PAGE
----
Scientists find evidence of ‘anti-memories’, and it could change our understanding of neuroscience

At one point or another, we’ve all experienced something that we’d rather forget, so it’s a good thing our brains aren’t designed to hold onto every single memory forever. If they did, we might never be able to store new, more important information, such as the names of new people you meet or where you parked your car. But at the level of the neuron, what’s actually happening in our heads to make us forget what we once knew? New research suggests one of the ways we forget things is due to what can be described as ‘anti-memories’ – connections between neurons that generate the exact opposite pattern of electrical activity to that of the original memory. The ‘anti-memories’ hypothesis comes back to the idea that healthy brain function results…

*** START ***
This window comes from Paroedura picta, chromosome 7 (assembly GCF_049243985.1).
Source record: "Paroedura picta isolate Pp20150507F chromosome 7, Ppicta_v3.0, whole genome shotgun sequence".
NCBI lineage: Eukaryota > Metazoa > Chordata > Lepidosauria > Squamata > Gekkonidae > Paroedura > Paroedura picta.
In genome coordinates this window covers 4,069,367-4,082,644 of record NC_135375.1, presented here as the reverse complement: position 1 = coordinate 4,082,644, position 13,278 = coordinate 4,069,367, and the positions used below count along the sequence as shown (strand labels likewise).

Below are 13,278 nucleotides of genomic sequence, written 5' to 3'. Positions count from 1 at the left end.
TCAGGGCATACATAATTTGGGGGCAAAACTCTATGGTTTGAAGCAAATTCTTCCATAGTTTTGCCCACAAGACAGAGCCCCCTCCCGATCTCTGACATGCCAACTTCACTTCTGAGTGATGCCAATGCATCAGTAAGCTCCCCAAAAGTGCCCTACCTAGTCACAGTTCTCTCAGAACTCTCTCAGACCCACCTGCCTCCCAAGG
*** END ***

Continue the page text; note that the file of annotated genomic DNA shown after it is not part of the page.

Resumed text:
Link to Full Article: Scientists find evidence of ‘anti-memories’, and it could change our understanding of neuroscience

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